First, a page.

Norway has committed to cutting greenhouse gas emissions by 50-55 percent by 2030 and by at least 80 percent by 2050. If these goals are to be reached, we require a transition in energy carriers, from petroleum to renewable resources. Onshore and fixed offshore wind have transitioned to become a mainstream source of electricity over the past decades. However, there is increasing resistance in local communities against onshore wind farms because of environmental impact and loss of natural habitats. It is therefore imperative to find alternatives to onshore wind farms that are more environmentally friendly and have a smaller visual footprint. An obvious alternative is to move wind farms further off shore. At first sight this seems like an impelling alternative and fits nicely with the green transition Norway has just started, building on expertise developed in the maritime, fish farming and offshore oil & gas industries. However, installing and operating wind farms in deep waters far away from onshore operations and maintenance sites is definitely not straightforward.
The first commercial floating wind farm was deployed in Scottish waters, and new developments are underway both in Norway and internationally. But floating wind poses additional challenges to onshore and bottom-fixed offshore wind, and requires special attention during planning of farms and design of turbines and structures. Although the offshore wind industry is advancing rapidly, these challenges must be addressed for floating wind to become a reliable and cost-effective energy carrier.
Norway is taking the lead
Sponsored by the Norwegian Research Council, a Norwegian consortium has been established to develop a new software platform for design and simulation of floating offshore wind farms. The consortium is headed by DNV and has participation from the leading national R&D organizations and industry partners. The consortium has established a project with the overall objective to significantly improve the accuracy, security and efficiency of design processes for offshore wind farms and floating turbines.
By extending industry knowledge and developing innovative methodologies and simulation tools for floating offshore wind farms, investors/planners, designers/engineers and owners/operators will obtain a more accurate decision basis when making new investments into floating offshore wind projects. An R&D project, named ImproveFLOW, was kicked off on June 21st and the outcome will be a state-of-the-art multi-disciplinary simulation platform that will also incorporate modern, advanced 3D visualization capabilities and collaborative workflows. The underlying idea for this project is to extend and further develop state-of-the-art cloud-based simulation and visualization technologies, customize and apply these technologies towards floating wind resource assessment and aero-hydro-elastic analysis.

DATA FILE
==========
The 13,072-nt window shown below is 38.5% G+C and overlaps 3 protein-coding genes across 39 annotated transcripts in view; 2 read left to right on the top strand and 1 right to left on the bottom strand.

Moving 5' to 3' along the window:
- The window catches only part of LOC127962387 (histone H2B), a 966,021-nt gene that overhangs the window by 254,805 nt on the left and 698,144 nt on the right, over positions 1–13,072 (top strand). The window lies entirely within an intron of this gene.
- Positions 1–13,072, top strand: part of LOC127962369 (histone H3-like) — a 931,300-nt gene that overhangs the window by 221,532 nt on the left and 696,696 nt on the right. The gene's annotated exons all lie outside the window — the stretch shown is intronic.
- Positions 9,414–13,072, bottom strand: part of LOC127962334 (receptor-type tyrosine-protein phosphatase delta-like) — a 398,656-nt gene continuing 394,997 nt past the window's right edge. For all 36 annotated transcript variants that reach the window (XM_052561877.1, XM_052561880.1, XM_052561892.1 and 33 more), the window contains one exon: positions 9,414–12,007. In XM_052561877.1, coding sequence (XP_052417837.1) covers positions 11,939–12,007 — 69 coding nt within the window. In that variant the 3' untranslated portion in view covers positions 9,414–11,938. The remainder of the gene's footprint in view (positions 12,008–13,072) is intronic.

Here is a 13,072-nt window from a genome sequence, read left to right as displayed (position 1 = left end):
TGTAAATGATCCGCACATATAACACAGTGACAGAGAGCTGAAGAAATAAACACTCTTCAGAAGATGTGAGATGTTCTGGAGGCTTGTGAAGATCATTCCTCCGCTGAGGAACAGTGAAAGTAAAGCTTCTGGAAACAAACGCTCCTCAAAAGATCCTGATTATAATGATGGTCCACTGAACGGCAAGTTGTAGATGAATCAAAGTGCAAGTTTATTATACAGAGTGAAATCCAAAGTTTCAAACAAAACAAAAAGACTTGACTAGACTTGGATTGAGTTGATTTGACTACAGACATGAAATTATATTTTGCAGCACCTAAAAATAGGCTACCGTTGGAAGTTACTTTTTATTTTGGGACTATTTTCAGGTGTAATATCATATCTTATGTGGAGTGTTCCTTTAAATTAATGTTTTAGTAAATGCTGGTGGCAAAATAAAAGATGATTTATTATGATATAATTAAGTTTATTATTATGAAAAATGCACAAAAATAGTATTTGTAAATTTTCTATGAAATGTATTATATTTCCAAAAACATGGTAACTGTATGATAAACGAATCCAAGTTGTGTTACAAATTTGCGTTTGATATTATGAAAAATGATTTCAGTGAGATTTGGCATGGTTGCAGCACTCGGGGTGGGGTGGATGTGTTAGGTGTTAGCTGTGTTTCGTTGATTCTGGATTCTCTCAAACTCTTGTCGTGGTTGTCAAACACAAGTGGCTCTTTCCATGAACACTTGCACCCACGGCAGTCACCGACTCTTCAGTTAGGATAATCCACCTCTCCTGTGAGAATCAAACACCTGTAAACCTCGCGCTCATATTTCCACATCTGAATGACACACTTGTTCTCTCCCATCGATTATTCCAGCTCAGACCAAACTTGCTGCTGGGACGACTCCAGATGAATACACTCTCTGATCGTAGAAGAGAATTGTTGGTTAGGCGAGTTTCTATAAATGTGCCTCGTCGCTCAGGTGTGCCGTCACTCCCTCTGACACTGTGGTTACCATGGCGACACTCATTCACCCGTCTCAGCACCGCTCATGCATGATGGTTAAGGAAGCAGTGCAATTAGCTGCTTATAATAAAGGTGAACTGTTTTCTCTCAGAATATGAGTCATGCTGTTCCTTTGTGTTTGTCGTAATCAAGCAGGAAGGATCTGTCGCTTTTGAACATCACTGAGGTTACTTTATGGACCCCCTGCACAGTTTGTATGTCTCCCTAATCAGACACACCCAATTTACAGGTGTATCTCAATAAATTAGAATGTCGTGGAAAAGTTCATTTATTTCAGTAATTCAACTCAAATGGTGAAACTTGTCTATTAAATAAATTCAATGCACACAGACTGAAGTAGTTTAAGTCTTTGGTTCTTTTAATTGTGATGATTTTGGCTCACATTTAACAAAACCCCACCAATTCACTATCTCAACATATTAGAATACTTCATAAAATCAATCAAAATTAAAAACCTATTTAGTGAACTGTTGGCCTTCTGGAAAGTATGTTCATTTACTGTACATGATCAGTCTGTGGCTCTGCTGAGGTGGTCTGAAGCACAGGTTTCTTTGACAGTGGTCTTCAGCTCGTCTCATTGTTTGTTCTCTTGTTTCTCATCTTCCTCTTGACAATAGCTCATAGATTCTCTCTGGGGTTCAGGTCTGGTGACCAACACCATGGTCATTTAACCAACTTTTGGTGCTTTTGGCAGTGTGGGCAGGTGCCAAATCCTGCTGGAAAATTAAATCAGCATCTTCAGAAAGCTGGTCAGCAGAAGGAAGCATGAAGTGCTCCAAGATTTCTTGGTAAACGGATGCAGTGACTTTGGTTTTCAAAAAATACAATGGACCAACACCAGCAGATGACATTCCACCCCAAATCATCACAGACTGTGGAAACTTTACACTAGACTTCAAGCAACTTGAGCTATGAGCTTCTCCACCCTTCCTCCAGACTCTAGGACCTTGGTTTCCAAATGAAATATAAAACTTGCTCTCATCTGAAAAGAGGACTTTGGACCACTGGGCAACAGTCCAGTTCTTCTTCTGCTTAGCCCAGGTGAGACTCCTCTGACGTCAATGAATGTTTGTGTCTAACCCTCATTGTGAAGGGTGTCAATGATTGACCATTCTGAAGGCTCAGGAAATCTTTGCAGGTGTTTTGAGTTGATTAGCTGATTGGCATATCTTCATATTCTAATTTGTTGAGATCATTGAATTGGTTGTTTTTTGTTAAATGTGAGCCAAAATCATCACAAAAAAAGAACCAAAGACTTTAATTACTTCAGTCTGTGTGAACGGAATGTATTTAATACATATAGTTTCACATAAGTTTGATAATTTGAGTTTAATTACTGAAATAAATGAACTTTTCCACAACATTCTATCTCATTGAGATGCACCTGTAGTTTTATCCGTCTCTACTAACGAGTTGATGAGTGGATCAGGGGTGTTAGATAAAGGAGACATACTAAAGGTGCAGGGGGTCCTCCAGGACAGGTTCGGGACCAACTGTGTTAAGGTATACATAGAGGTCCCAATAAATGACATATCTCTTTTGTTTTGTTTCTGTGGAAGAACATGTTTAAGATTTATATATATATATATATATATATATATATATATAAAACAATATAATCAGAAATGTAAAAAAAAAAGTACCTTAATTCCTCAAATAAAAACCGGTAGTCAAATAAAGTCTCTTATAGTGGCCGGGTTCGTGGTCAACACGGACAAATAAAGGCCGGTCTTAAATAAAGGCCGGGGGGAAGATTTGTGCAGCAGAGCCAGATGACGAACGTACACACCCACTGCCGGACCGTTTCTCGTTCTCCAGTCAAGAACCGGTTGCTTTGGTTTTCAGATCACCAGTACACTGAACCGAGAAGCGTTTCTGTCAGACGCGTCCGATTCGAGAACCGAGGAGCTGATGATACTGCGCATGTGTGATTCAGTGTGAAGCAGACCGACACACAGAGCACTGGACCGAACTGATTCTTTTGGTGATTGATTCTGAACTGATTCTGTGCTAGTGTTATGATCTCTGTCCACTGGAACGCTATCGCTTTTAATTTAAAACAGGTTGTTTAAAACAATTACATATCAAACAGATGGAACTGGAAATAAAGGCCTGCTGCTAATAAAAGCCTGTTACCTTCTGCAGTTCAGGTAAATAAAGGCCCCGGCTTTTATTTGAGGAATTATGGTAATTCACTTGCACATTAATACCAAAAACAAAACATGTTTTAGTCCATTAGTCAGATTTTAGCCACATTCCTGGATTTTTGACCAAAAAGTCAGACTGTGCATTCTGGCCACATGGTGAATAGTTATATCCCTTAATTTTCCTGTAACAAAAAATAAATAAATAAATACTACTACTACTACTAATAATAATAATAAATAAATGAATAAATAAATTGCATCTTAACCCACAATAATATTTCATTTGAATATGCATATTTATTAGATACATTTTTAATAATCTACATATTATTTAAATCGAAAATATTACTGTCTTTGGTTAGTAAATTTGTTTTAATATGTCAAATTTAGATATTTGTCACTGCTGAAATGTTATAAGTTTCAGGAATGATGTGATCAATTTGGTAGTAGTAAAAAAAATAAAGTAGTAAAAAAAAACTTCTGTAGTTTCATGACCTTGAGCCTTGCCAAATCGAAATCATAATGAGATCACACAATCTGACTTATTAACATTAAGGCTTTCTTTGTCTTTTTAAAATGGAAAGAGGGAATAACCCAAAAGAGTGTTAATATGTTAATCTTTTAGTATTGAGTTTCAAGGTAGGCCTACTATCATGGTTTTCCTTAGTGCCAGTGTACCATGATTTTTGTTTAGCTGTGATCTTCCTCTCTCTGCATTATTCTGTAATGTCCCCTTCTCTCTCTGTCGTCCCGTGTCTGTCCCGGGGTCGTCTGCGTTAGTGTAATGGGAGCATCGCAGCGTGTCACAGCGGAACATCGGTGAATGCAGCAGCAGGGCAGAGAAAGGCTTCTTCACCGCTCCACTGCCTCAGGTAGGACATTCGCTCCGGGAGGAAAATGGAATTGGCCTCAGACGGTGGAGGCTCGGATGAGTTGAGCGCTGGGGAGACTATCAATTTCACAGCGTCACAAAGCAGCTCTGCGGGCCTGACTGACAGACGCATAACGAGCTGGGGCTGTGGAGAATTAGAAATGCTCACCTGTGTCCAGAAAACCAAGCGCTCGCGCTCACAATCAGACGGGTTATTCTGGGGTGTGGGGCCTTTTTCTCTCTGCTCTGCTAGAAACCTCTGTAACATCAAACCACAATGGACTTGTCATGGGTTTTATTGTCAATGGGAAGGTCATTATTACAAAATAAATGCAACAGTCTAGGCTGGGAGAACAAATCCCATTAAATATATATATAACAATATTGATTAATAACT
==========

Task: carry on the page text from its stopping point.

The need for R&D
In order to design and build cost effective wind farms based on floating installations several important challenges need to be overcome.
Figure 1 Wake pattern and interaction affects in floating offshore farms will be studied in detail.
A key challenge for floating offshore energy production is that turbines and floaters are subjected to interaction effects which vary with both wind and wave conditions. To offer a higher level of certainty for investors in floating wind, it is important to have accurate prediction methods to estimate the annual energy production. Current prediction methods are based on onshore and fixed offshore wind farms. Hence, it is necessary to develop more accurate estimates of interaction between turbines, floating structures and mooring lines, so that the total performance can be accurately predicted. Combination effects of floater motion, wake patterns and wind farm control on energy production will be studied in detail.
Another challenge is the need to run a coupled analysis of the floater and the turbine in a secure manner. Different coupling strategies can significantly influence on the performance and accuracy of the simulations results. Floaters and turbines are typically designed by different companies, using different software tools. Because of protection of intellectual property (IP), the willingness to exchange model and results data is often limited, resulting in use of assumptions and simplified models. These leads to inaccurate analysis results and an inefficient design process. Hence, it is necessary to develop a framework for collaborative analysis workflows and secure data exchange
which satisfies IP concerns of the turbine- and floater manufacturers.
Figure 2 A flexible software platform will allow for investigation and comparison of different floating turbine concepts
A third challenge is the large number of load cases needed in order to cover all wave, wind and turbine state combinations needed to evaluate quality and ensure compliance of design alternatives. This results in many simulations to be run. Therefore, it is necessary to develop methodologies and solutions that allow more efficient analysis utilizing cloud-based high-performance compute resources, so that compliant design-space alternatives are completely explored and correctly evaluated.
The knowledge resulting from the project will ensure that Norway maintains a leading position in the floating offshore wind industry – and contribute to overall competitiveness and adaptability of the entire maritime and offshore industry and public sector. But more importantly, contributing to develop the floating offshore wind industry will hopefully result in sustainable exploitation of renewable energy resources, reduced greenhouse gas emissions and more reliable energy supply.